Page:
Today's real estate buzzword is decidedly colorful: green, as in green homes. But since these types of houses aren't usually painted that verdant hue, they can be hard to pick out of a cul-de-sac. So what exactly are green homes?
If you're looking for a poetic description, "a green home is built with a much larger home in mind -- planet Earth," says Ryan Fitzgerald, owner of Raleigh Realty. A nuts-and-bolts description is a home made with environmentally friendly materials and sustainably built, with a focus on the efficient use of water and energy. And with demand for these types of houses rising (hey, there are even green Realtors), it's a perfect time to learn just what makes a home green.
The history of green homes
Historically, homes were constructed "with the traditional standard building code in mind, leaving little leftover budget to consider energy efficiency," says Nick Falkoff, owner of Auburndale Builders in Massachusetts.
As a result, energy currently used by residential buildings is largely generated in a not-so-green way -- by burning fossil fuels that now account for nearly half of global emissions.
The soaring energy prices of the 1970s jump-started the idea for eco-friendly homes. But today's concern over global warming -- along with an increasing shift to organic products and overall demand for structures that gobble up less energy -- has accelerated the green home movement. The real estate market reflects this trend, with more and more buyers seeking energy-efficient homes that will shrink their ecological footprint.
What makes a green home?
In the 1990s, the U.S. Green Building Council and the LEED building standard were created to provide a framework for certifying buildings designed sustainably. The aim is for the full life-cycle of the home -- from initial construction to the finished product -- to have a minimal impact on the environment, says John Oppermann, a real estate broker, lawyer, and founder of GreenRealEstateNYC.com. A building that implements a variety of the holistic techniques below can meet green building standards.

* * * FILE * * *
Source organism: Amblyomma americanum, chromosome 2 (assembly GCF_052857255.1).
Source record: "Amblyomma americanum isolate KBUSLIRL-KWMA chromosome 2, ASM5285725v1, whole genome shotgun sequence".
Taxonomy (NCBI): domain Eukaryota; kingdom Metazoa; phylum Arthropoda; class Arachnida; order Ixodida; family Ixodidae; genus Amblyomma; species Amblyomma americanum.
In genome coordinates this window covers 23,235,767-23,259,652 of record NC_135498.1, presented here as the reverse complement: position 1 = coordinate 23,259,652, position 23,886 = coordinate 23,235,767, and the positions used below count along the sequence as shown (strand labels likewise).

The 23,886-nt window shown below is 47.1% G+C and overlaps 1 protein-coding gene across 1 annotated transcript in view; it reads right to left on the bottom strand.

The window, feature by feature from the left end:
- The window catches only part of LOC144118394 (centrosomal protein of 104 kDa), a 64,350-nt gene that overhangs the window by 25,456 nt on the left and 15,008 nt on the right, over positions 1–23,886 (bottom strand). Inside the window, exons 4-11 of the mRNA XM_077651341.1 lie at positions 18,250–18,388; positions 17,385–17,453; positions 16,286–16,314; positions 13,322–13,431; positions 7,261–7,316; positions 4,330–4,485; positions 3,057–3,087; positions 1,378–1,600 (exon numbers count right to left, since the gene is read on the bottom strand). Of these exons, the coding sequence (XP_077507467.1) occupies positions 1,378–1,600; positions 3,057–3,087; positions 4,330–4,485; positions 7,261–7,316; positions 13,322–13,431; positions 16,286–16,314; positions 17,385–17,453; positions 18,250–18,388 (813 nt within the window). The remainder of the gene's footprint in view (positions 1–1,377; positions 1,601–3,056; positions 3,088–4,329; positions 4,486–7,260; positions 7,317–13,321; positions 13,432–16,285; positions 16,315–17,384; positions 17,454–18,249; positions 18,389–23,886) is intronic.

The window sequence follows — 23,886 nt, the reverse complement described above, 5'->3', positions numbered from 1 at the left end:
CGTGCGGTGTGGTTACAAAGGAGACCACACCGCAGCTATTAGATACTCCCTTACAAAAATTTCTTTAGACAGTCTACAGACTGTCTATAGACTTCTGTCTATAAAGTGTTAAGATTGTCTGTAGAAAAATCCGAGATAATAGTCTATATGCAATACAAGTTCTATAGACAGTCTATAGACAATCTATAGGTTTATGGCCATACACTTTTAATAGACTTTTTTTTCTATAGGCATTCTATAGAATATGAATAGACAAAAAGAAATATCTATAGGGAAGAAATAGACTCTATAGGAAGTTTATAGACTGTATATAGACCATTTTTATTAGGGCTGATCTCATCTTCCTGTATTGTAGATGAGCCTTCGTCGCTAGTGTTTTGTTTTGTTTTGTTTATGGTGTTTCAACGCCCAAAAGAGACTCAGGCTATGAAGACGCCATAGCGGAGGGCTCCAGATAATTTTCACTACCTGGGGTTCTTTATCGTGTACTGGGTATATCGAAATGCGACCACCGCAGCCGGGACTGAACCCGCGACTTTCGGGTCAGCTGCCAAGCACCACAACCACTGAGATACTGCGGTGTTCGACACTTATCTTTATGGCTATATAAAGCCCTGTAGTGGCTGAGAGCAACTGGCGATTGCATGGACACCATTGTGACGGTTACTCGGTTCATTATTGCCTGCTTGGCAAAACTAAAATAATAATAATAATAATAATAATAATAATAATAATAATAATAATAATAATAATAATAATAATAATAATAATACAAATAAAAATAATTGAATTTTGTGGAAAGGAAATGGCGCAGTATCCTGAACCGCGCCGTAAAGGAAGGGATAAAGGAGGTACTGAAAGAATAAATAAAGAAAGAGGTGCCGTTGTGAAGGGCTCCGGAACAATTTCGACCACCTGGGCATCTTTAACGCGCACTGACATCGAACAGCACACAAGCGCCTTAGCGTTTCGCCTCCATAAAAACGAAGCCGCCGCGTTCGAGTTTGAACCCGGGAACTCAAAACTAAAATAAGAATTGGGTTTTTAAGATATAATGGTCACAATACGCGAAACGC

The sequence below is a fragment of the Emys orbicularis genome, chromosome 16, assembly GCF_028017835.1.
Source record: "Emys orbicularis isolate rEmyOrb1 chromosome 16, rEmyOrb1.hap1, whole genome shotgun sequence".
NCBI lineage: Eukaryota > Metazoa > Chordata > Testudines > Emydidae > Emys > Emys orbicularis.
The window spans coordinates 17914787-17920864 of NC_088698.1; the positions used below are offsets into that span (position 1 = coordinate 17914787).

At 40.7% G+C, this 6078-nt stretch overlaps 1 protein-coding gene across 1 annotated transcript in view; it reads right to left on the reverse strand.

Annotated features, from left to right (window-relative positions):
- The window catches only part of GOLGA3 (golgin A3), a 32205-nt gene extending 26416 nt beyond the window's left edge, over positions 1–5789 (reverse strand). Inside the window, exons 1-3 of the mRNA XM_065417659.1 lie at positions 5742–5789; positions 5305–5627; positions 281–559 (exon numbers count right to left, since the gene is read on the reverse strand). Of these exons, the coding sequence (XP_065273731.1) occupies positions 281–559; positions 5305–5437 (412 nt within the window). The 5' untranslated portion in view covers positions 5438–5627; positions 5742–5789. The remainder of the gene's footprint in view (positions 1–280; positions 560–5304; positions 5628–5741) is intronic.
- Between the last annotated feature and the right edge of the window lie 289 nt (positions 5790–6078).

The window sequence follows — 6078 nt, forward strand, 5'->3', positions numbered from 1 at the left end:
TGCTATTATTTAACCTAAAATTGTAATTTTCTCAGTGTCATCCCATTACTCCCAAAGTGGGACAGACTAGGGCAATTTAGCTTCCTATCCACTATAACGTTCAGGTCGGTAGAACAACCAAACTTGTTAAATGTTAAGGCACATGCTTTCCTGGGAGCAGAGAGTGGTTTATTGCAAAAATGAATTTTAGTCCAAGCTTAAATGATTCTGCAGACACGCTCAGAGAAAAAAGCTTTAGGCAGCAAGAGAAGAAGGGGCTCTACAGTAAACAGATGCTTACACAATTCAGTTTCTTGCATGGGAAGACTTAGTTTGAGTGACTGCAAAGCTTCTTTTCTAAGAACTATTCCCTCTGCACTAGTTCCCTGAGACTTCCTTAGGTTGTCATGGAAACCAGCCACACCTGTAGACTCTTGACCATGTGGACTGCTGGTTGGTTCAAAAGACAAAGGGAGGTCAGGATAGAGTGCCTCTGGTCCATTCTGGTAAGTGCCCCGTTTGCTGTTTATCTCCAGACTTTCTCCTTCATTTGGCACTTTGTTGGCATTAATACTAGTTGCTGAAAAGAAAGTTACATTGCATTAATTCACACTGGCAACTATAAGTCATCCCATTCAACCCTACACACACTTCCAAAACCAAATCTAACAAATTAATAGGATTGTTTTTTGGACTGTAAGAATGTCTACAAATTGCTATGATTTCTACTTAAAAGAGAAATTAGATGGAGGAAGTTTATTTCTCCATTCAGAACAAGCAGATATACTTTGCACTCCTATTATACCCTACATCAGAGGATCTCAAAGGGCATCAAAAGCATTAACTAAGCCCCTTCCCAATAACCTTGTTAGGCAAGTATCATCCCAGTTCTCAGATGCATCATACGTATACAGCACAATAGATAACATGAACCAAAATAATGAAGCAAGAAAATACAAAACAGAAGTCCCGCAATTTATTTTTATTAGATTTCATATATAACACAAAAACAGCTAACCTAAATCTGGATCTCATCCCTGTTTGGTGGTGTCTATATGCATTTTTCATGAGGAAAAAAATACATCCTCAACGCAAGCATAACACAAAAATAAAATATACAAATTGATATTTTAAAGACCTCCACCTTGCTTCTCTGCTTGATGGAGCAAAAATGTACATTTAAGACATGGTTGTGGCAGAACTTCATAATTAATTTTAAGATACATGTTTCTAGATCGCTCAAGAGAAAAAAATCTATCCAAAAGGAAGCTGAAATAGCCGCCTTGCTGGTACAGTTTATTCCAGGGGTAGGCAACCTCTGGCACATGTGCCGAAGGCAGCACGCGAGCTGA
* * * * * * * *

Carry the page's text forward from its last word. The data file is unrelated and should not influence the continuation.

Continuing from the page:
- Location. Green homes maximize the resources offered by a home's surroundings, without harming them, and they also take advantage of the local climate. For instance, if practicable, green homes are oriented to face the south to maximize solar heat gain.
- Materials. The physical materials used to construct a home are locally sourced, biodegradable, non-toxic, repurposed, and/or renewable.
- Energy consumption. Green homes use energy-efficient appliances and strategic insulation/ventilation methods to reduce artificial heating and cooling.
- Water usage. To conserve water, a green home uses efficient plumbing fixtures or a rainwater recapture system. The landscaping might include native plants, which require less water than their nonnative counterparts.
How to make your home green
The less energy and resources a home uses, the greener it is. One of the biggest ways to go green is to install clean, renewable energy like solar panels or wind turbines. If that's not in the cards, there are plenty of smaller ways to be eco-friendly. Try a few of the following ideas:
- Buy appliances with Energy Star ratings, which means they consume less energy than their counterparts.
- Add an on-demand hot water heater.
- Install high-performance or triple-paned glass windows.
- Swap incandescent light bulbs for LED lights that use a fraction of the electricity.
- Unplug the biggest energy drains -- TVs, computers, printers, video game consoles, microwave ovens, and cell phone chargers -- when they're not in use. By simply switching off everything on a power strip, you can save up to two months of the average home's energy use, according to Oppermann.
- Turning up your HVAC two degrees in the summer and down two degrees in the winter can save the equivalent of 2,000 pounds of carbon dioxide emissions annually.
- Use cold water for your laundry, to save 80% on your energy consumption while washing your clothes.
- Sealing up air leaks in windows and doors to prevent energy loss will lower heating and cooling bills.
Now who said it isn't easy being green?